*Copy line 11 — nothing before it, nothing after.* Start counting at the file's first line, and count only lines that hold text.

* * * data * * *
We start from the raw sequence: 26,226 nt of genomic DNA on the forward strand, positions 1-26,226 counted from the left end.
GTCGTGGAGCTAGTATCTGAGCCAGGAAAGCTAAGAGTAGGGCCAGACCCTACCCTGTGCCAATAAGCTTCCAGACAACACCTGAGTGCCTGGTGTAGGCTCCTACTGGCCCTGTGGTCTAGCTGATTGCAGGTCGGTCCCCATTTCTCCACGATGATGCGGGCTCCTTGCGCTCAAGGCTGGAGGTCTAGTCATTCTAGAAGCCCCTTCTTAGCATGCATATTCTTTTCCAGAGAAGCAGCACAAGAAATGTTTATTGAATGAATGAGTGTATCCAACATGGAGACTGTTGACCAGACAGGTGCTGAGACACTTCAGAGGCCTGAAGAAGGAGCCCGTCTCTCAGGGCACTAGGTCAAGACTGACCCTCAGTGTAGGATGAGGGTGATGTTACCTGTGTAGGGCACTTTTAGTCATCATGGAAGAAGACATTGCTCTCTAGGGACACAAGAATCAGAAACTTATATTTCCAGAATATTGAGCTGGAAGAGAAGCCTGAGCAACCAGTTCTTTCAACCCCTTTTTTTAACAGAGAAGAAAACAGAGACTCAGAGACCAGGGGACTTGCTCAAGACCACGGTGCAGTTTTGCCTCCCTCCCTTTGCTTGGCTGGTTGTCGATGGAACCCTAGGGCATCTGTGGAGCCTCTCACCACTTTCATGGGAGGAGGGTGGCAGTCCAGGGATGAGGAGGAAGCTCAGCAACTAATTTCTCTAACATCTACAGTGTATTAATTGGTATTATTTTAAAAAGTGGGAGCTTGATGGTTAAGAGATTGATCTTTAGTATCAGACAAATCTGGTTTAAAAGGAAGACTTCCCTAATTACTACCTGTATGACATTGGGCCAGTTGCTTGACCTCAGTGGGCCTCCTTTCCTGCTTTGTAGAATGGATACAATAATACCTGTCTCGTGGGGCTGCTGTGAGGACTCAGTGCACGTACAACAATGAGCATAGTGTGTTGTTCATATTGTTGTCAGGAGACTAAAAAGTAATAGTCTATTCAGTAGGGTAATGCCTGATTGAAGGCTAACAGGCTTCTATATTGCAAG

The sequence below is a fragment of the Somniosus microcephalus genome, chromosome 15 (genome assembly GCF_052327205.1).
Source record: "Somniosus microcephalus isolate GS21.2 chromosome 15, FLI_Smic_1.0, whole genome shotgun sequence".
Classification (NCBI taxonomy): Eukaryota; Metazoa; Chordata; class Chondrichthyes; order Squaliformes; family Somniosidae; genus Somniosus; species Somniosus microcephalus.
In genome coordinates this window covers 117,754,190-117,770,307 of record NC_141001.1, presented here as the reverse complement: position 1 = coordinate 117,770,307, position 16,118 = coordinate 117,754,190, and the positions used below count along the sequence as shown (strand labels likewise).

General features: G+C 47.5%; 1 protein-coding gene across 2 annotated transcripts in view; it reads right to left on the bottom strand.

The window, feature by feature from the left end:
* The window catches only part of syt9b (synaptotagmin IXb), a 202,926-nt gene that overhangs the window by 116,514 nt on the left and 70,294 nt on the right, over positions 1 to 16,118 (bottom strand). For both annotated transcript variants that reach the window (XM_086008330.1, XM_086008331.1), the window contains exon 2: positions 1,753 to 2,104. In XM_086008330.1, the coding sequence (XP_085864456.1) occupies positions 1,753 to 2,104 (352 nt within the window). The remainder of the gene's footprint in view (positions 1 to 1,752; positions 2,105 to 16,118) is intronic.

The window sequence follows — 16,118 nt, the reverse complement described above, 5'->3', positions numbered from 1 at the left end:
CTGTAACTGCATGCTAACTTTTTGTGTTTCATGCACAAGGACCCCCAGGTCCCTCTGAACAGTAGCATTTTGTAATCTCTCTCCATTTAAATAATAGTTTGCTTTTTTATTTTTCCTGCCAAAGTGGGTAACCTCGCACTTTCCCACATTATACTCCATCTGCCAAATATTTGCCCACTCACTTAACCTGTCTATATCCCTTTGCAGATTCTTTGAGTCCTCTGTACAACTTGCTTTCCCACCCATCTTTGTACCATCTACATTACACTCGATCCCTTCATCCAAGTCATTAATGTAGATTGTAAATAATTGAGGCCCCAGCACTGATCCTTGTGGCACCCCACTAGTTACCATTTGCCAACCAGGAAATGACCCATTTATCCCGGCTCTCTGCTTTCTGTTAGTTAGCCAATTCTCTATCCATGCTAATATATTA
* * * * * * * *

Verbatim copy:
CTGTAACTGCATGCTAACTTTTTGTGTTTCATGCACAAGGACCCCCAGGTCCCTCTGAACAGTAGCATTTTGTAATCTCTCTCCATTTAAATAATAGTTTGCTTTTTTATTTTTCCTGCCAAAGTGGGTAACCTCGCACTTTCCCACATTATACTCCATCTGCCAAATATTTGCCCACTCACTTAACCTGTCTATATCCCTTTGCAGATTCTTTGAGTCCTCTGTACAACTTGCTTTCCCACCCATCTTTGTACCATCTACATTACACTCGATCCCTTCATCCAAGTCATTAATGTAGATTGTAAATAATTGAGGCCCCAGCACTGATCCTTGTGGCACCCCACTAGTTACCATTTGCCAACCAGGAAATGACCCATTTATCCCGGCTCTCTGCTTTCTGTTAGTTAGCCAATTCTCTATCCATGCTAATATATTA